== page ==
DISCHARGE – End of Days
OUT: 29th April, 2016
DISCHARGE Line up:
Jeff Janiak (JJ) | vocals
Tony Roberts (Bones) | lead guitar
Terry Roberts (Tezz) | rhythm guitar
Roy Wainright (Rainy) | bass
Dave Bridgewood | drums
Formed 1977 by twin brothers, ‘Bones’ and ‘Tezz’ Roberts along with Roy Wainwright, Discharge were at the forefront of the aggressive punk movement in the UK back in the late ’70s, early ’80s. Fast forward almost 40 years and despite their share of ‘snakes and ladders’ high and lows throughout the band’s existence, they are back! Across all the years, across all its members, across all blending of genres, loyal Discharge fans, finally, have a new chapter to look forward too. Having signed to Nuclear Blast Records last year and with Broken Bones vocalist, Jeff Janiak (JJ) now behind the mike, the band are poised to blast their way into 2016 with, hopefully, a new wave of Gen Y followers whilst appeasing fans of old school Discharge.
It’s hard to believe, End of Days is only the seventh full length album in the Discharge discography, having gone down the ‘punk’ path of releasing a multitude of EP’s across the years. This record marks a rebirth of such for the band. It’s first as a five piece and as stated, its first with new vocalist JJ.
Of course to review any Discharge album is a challenge in it’s self to any music reviewer or listener. You won’t find any acoustic interludes here nor vocal ranges that waver from the first track to the last. Discharge is served like a shotgun blast. Boom! – straight up hate, no deviation. It’s punk and hard-core combined in a way that has inspired some heavy metal bands over the years to incorporate more punk in their sound. See Sepultura, Metallica, Slayer for example.
End of Days is relentless. Think Dead Kennedys gone grind core. JJ’s vocals are harsh, almost guttural, the churning growl enveloping the gutsy punk nearing thrash sound of twin brothers, Roberts’ guitars. ‘New World Order’ lays the path of destruction before ‘Raped and Pillaged’ does exactly as the title suggests, ploughing onward at a fast pace as only Discharge should be remembered in doing. The lyrics are dirty, filthy, violent, the soundtrack a perfect fit for ‘End of Days’ mantra as the title track is introduced with a training drill voice of how to deal with nuclear destruction.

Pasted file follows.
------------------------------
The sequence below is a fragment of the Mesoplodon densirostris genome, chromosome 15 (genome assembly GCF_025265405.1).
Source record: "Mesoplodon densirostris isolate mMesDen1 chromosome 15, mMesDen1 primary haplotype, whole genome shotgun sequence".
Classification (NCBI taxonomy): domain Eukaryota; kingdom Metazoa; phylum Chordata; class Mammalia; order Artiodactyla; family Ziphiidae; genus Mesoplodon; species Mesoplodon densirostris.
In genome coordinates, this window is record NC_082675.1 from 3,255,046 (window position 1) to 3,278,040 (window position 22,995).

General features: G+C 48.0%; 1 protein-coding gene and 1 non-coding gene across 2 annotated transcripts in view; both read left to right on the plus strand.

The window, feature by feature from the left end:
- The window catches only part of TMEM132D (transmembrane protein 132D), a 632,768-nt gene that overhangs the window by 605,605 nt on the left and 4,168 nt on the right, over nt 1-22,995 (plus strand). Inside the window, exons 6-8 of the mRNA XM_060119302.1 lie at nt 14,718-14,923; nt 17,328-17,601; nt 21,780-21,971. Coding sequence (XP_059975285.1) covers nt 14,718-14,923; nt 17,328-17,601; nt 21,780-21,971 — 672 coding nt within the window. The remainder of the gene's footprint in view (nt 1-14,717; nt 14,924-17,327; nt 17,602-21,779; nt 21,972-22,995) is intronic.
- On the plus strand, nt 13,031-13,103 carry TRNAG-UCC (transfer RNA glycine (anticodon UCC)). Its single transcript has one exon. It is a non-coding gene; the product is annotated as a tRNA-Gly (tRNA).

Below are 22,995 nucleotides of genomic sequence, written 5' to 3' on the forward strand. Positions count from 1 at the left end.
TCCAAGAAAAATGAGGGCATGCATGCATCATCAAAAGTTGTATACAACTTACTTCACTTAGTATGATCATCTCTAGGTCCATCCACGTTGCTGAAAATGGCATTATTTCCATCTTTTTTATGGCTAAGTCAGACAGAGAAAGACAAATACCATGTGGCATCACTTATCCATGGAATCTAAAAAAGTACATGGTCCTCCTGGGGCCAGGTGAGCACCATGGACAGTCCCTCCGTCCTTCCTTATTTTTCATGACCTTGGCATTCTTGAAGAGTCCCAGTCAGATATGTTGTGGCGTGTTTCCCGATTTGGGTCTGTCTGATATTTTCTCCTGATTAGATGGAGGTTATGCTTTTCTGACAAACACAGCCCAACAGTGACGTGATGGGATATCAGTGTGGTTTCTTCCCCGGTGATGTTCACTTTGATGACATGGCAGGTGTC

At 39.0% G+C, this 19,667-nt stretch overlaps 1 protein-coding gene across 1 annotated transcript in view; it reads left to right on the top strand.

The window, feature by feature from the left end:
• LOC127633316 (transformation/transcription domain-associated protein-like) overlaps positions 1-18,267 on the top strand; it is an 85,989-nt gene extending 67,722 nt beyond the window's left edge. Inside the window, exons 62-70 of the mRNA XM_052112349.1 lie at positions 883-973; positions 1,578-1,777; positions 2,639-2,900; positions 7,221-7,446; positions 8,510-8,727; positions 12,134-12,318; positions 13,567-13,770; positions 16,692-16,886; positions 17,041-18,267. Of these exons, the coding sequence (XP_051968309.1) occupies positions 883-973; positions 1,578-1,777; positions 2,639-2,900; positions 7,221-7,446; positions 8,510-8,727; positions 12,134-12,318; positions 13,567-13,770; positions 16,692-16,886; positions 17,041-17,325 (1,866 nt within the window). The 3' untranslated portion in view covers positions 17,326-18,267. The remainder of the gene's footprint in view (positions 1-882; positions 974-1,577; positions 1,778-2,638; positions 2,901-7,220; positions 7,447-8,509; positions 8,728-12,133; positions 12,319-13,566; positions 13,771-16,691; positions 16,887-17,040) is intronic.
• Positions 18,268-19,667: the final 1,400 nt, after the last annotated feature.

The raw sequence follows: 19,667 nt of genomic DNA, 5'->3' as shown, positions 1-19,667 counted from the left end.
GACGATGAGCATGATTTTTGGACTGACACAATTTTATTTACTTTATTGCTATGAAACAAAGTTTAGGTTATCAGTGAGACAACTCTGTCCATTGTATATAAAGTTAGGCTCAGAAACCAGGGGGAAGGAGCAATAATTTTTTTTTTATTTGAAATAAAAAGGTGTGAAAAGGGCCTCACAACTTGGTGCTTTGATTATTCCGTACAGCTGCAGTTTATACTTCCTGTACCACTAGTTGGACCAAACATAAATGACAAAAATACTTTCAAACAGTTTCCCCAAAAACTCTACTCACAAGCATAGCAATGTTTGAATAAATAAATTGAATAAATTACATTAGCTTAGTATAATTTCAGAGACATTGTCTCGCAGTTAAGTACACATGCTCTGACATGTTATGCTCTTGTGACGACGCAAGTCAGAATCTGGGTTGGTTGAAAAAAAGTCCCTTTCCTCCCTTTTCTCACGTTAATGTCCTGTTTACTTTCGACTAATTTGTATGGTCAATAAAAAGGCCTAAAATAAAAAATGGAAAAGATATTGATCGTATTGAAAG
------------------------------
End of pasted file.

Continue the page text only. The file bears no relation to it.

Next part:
The song, ‘It Can’t Happen Here’, takes it back a notch entering the fray with a nice riff before erupting once more. From the pummelling bass of Roy Wainwright that rolls into ‘Hatebomb’ to the Roberts twins blistering guitar work on ‘Looking At Pictures of Genocide’, it seems Discharge have once again found there ignition switch.
If Discharge were attempting to recreate that punk ferocity of their early 80’s; mission accomplished. Sure, JJ’s vocals are not for everyone but a whole album of nonstop hardcore punk ferocity is tough to find these days. There is hardly a moment to breathe. This is raw punk how it should be. No posers allowed.
8 Mohawks out of 10.
|1||– New World Order||3:03|
|2||– Raped and Pillaged||1:45|
|3||– End of Days||2:25|
|4||– The Broken Law||2:19|
|5||– False Flag Entertainment||1:52|
|6||– Meet Your Maker||1:22|
|8||– It Can’t Happen Here||2:27|
|10||– Killing Yourself to Live||2:47|
|11||– Looking at Pictures of Genocide||2:12|
|12||– Hung Drawn and Quartered||2:15|
|13||– Population Control||2:13|
|14||– The Terror Alert||1:55|
|15||– Accessories by Molotov, Pt. 2|